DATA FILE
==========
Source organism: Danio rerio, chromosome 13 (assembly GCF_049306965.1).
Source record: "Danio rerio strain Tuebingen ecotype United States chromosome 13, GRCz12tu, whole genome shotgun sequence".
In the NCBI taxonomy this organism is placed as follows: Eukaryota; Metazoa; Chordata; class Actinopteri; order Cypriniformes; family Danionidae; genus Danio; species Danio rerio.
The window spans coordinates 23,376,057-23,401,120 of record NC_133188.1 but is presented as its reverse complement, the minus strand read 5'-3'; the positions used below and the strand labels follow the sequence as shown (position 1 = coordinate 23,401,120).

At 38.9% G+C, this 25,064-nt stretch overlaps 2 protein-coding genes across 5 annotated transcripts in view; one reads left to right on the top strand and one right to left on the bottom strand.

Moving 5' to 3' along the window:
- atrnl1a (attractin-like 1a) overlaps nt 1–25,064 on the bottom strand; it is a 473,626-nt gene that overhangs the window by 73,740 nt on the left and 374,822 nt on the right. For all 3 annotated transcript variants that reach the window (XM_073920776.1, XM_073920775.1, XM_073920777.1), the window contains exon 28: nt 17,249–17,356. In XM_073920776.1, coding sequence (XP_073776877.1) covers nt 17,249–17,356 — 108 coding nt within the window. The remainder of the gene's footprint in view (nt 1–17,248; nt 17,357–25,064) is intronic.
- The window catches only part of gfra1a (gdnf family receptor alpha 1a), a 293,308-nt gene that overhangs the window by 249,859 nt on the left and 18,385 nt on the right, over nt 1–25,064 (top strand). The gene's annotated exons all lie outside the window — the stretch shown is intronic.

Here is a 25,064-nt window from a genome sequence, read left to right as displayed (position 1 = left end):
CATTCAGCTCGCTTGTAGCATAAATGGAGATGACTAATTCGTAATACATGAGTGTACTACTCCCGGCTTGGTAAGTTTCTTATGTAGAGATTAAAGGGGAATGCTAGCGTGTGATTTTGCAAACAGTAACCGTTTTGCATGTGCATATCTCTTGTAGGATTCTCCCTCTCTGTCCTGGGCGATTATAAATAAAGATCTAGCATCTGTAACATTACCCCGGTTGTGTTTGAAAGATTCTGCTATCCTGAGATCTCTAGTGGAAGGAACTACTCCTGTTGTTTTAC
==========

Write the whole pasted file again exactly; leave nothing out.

Source organism: Danio rerio, chromosome 13 (assembly GCF_049306965.1).
Source record: "Danio rerio strain Tuebingen ecotype United States chromosome 13, GRCz12tu, whole genome shotgun sequence".
In the NCBI taxonomy this organism is placed as follows: Eukaryota; Metazoa; Chordata; class Actinopteri; order Cypriniformes; family Danionidae; genus Danio; species Danio rerio.
The window spans coordinates 23,376,057-23,401,120 of record NC_133188.1 but is presented as its reverse complement, the minus strand read 5'-3'; the positions used below and the strand labels follow the sequence as shown (position 1 = coordinate 23,401,120).

At 38.9% G+C, this 25,064-nt stretch overlaps 2 protein-coding genes across 5 annotated transcripts in view; one reads left to right on the top strand and one right to left on the bottom strand.

Moving 5' to 3' along the window:
- atrnl1a (attractin-like 1a) overlaps nt 1–25,064 on the bottom strand; it is a 473,626-nt gene that overhangs the window by 73,740 nt on the left and 374,822 nt on the right. For all 3 annotated transcript variants that reach the window (XM_073920776.1, XM_073920775.1, XM_073920777.1), the window contains exon 28: nt 17,249–17,356. In XM_073920776.1, coding sequence (XP_073776877.1) covers nt 17,249–17,356 — 108 coding nt within the window. The remainder of the gene's footprint in view (nt 1–17,248; nt 17,357–25,064) is intronic.
- The window catches only part of gfra1a (gdnf family receptor alpha 1a), a 293,308-nt gene that overhangs the window by 249,859 nt on the left and 18,385 nt on the right, over nt 1–25,064 (top strand). The gene's annotated exons all lie outside the window — the stretch shown is intronic.

Here is a 25,064-nt window from a genome sequence, read left to right as displayed (position 1 = left end):
CATTCAGCTCGCTTGTAGCATAAATGGAGATGACTAATTCGTAATACATGAGTGTACTACTCCCGGCTTGGTAAGTTTCTTATGTAGAGATTAAAGGGGAATGCTAGCGTGTGATTTTGCAAACAGTAACCGTTTTGCATGTGCATATCTCTTGTAGGATTCTCCCTCTCTGTCCTGGGCGATTATAAATAAAGATCTAGCATCTGTAACATTACCCCGGTTGTGTTTGAAAGATTCTGCTATCCTGAGATCTCTAGTGGAAGGAACTACTCCTGTTGTTTTAC